The "XL" moniker might make you think the only difference is it has a bigger screen. Erm, not quite. Sure, the XL's Quad HD AMOLED display comes in at 5.7 inches diagonal, but it also packs a slightly snappier (on paper, anyway) 2.0GHz Snapdragon 810 chipset -- again paired with 3GB of RAM. I say "on paper" because Windows Phone was always one of those platforms that never needed a lot of horsepower to provide slippery-smooth performance -- that's mostly the case here too, although that speedier silicon should help when you connect the phone to a display via a dock accessory and get your Continuum on. That's probably where the liquid-cooling tech (originally seen in the Surface Pro 3) comes in -- lashing these things to a big screen must certainly be pushing these to the limit, although not many Microsoft staffers were keen to dig into detail here. I didn't mind the 950's lightness so much, but the 950 XL feels similarly airy... and lacking in the sort of material gravitas that older high-end Lumias were known for. I know, I know: I'm probably alone in loving slightly heavy phones, but at least the 950XL is surprisingly easy to hang on to thanks to its weight and despite its bigger screen. Oh, and the icing on the cake? Both phones have expandable memory slots and removable batteries.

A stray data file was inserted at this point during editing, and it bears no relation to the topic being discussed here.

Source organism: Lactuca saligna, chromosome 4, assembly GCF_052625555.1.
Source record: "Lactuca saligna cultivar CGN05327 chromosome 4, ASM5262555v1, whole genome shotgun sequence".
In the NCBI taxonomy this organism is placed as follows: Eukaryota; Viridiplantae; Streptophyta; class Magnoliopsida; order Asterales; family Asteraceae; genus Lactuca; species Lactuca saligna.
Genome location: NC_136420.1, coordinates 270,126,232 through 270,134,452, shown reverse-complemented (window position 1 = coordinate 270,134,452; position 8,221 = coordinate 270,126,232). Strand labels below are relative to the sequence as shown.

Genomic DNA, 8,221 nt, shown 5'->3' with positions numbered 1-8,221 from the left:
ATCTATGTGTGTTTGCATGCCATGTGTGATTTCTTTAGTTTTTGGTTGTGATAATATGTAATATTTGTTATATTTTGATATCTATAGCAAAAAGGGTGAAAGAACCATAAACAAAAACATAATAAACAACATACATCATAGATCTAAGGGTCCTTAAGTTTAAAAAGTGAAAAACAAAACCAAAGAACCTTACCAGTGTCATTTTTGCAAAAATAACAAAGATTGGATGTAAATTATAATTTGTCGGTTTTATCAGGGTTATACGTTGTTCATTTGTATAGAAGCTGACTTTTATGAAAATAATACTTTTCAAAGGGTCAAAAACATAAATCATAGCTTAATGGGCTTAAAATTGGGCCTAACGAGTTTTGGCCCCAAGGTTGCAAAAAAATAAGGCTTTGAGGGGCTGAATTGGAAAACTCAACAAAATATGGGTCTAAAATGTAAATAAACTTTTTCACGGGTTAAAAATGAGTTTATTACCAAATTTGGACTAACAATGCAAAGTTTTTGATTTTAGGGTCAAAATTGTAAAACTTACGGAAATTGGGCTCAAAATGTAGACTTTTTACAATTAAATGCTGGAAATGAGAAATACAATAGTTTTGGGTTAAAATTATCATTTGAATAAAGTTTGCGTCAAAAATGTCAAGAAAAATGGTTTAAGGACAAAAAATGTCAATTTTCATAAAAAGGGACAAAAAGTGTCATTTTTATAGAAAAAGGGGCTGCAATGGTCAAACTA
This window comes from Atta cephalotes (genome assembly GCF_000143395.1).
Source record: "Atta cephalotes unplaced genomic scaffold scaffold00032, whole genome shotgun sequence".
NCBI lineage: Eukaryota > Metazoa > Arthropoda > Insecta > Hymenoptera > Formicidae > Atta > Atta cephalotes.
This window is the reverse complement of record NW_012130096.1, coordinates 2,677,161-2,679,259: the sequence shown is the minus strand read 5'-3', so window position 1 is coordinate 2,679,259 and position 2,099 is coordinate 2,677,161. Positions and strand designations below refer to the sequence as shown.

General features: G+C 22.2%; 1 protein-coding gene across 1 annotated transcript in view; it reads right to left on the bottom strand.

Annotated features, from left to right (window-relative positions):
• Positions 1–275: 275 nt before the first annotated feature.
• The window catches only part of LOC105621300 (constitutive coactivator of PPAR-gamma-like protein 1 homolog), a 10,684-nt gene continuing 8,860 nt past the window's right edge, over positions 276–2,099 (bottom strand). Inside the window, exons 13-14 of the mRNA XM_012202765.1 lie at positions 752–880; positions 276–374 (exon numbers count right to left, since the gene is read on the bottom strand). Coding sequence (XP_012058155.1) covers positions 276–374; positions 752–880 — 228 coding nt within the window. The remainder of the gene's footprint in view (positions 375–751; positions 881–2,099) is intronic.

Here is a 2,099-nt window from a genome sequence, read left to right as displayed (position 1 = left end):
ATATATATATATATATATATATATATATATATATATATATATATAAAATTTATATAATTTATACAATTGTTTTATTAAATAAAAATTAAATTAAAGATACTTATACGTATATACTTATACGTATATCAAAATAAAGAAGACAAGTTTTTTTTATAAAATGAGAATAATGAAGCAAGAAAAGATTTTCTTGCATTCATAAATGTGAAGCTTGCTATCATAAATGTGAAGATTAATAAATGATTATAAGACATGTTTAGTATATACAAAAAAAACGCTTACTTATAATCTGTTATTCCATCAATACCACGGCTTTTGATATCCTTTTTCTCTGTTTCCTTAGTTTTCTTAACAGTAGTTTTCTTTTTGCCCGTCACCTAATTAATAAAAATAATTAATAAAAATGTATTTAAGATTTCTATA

A bombastic Continuum demo drew cheers during the presentation, and for good reason -- the ease with which these phones basically turned into tiny computers was near-astonishing. Connecting the phones to a display with the help of a tiny adapter box let the multiple Universal apps preloaded onto the phone -- think Word, Outlook and the like -- breathe easier with more screen real estate. The jury's still out on how many normal, phone-shopping consumers will want to turn their phones into mostly capable desktops, but you know what? Continuum really, properly works. Neither Lumia is equipped to seriously replace a laptop thanks to the feature, but it's a welcome touch for when you need just a little more room to get things done.
Microsoft has plenty to be proud of here: After cooking up a mobile platform that seemed destined for very little, Windows 10 feels like a really meaningful step forward. What remains to be seen is whether people shopping for smartphones will take a chance -- even a deserved one -- on Microsoft's mobile comeback. For Microsoft's sake, and for the sake of the competition that'll push all players to do a little better, I hope they do.
Get all the news from today's Microsoft event right here.